Every person who enlists in a branch of the U.S. Armed Forces signs an initial contract with an eight-year service obligation. The enlistment contract for a person going on active duty generally stipulates an initial period of active duty from 2 to 4 years, followed by service in a reserve component of the Armed Forces of the United States for the remainder of the eight year obligation. Service members whose ETS, retirement, or end of service obligation date falls during a deployment are generally involuntarily extended until the end of their unit’s deployment.

In 2002, the Army announced new orders that would forbid thousands of soldiers from leaving the service after they returned from Iraq, Afghanistan and other fronts in the war against terrorism. Since then, the stop-loss policy used by the Army to keep US soldiers and reservists in the military beyond the date when their service was supposed to end, has been used on more than 50,000 members of the armed forces since the war in Iraq began.

The policy is nothing more than a draft. The military is overextended fighting wars in Afghanistan and Iraq, and the Bush Administration was totally unprepared for the ensuing conflict once it ended its “shock and awe” tactics.

Plans were not made for a lengthy occupation nor were they made for the subsequent insurgency that divided the three ethnic factions in Iraq and placed our military smack in the middle. Military personnel have been recycled and recycled – some as many as four or five times.

Photo Credit: Wikipedia


When I attend the Peace Rally on the first Saturday each month, I see a few young people. But most of us are of an age who remember the Vietnam War and the draft with all its inequities. Most of us are in our 50s and 60s and recall the thousands of young people who marched in the streets and protested the Vietnam War. They protested because, among other concerns, they had a vested interest – they could be drafted.

Now that the draft has been abolished, the same interest of the young does not exist. But the government didn’t let go completely of its control over potential soldiers. All males of a certain age are required to register. And just why do you think registration is still maintained even though we have an all-volunteer military?

At some point, the government will be out of bodies to send to foreign lands. Volunteer enrollment will slow, and stop-loss will no longer work on a physically, mentally, and emotionally exhausted and worn out body of soldiers. New bodies will be needed, and those bodies will be readily available through the selective service registration process.

All that will be needed is for Congress to re-instate the real draft, and, unless we disentangle ourselves from the Middle East, it is coming.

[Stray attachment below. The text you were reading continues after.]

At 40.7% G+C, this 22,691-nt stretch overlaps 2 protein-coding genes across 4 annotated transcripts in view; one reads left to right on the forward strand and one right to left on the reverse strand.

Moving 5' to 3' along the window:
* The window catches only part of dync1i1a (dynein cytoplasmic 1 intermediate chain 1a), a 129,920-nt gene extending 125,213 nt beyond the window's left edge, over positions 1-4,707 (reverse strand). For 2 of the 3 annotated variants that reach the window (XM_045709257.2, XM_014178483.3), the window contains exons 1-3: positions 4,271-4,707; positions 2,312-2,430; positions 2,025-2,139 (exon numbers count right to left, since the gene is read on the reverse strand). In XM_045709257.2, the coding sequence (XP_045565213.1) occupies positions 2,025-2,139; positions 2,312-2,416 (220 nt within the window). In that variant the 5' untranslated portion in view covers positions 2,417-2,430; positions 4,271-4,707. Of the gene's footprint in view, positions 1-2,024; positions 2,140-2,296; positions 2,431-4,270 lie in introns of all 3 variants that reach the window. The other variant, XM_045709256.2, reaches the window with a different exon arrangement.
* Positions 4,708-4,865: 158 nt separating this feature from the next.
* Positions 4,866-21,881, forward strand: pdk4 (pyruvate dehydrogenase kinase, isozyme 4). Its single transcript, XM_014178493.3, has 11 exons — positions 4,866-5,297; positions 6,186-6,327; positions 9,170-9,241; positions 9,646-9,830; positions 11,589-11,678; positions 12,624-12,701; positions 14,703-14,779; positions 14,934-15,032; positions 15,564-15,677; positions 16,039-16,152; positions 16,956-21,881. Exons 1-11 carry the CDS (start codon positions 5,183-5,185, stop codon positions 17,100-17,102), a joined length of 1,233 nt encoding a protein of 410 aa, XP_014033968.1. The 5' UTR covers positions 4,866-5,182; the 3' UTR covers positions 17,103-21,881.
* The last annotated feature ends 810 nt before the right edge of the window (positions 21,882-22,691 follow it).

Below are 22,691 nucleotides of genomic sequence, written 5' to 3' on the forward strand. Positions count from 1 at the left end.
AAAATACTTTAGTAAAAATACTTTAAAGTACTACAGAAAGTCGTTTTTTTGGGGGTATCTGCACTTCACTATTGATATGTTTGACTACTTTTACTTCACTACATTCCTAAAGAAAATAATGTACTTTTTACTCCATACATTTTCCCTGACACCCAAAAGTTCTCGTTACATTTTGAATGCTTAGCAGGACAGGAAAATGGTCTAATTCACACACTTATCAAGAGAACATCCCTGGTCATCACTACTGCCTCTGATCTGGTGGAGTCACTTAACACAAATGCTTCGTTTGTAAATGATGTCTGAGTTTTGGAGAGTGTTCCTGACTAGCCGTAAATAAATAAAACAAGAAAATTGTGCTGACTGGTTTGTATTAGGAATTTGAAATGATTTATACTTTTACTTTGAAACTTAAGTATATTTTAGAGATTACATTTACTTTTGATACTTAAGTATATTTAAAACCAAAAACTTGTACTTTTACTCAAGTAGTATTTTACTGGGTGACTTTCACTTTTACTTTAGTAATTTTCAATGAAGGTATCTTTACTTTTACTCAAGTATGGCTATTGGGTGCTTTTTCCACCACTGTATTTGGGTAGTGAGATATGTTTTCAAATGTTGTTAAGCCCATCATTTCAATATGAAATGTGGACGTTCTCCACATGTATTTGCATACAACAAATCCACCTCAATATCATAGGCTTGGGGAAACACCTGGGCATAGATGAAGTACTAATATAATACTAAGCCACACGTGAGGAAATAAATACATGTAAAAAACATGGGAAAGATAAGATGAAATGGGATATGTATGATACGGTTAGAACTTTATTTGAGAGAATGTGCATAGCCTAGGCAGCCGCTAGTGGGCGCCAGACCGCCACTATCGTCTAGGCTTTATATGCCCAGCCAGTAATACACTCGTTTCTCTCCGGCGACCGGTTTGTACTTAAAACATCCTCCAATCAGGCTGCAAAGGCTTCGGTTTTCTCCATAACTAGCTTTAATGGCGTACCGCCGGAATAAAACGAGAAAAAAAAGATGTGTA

With the tension in the Middle East, one more hot spot only adds fuel to a region already suffering from the fires of upheavals and violence. India and Pakistan have been in conflict over Kashmir since the 1940s. The two countries have fought two wars over Kashmir with the 1999 clash raising the specter of nuclear war.

Today the area includes the Indian-administered state of Jammu and Kashmir consisting of the Kashmir valley, Jammu and Ladakh; the Pakistani-administered provinces of the Northern Areas and Azad Kashmir, and the Chinese-administered region of Aksai Chin.

Although tensions still exist between India and Pakistan over Kashmir, more than half the citizens of each country have indicated that they are willing to look at resolutions for Kashmir. They also show a willingness to have the Kashmiri people decide their own fate – even if that choice is independence. With the close proximity to other countries in turmoil, a fairly peaceful solution to Kashmir would be a welcome change for the region.

Photo credit: Wikipedia


Iraq’s prime minister has indicated that a timetable needs to be set for our departure. That notion must really have the right-wingers in a snit. Imagine those uppity Iraqis – after all we have done for them – to actually have the gaul to tell us to leave. What on earth is wrong with them? They must think that Iraq is their country or something.

Of course President Bush opposes the idea. Bush has yammered for quite some time now about Iraqis taking control of their own future and destiny. And now that they want to do so, Bush doesn’t really want to break up the relationship. Kind of one of those “I didn’t really mean it” situations.

Bush and the invasion supporters have been bragging about how successful the surge has been and how it has helped stabilize the country. It makes perfect sense that Iraqis now see this as their opportunity to oust the occupiers. Perhaps this is one of those times that the phrase, “be careful what you wish for, you might just get it” takes on real meaning.


General David Petraeus slid easily through Senate confirmation on his way to his promotion as the top commander in the Middle East. Democrats again could not seem to find the intestinal fortitude to take a position that would indicate active disagreement with the Iraqi war.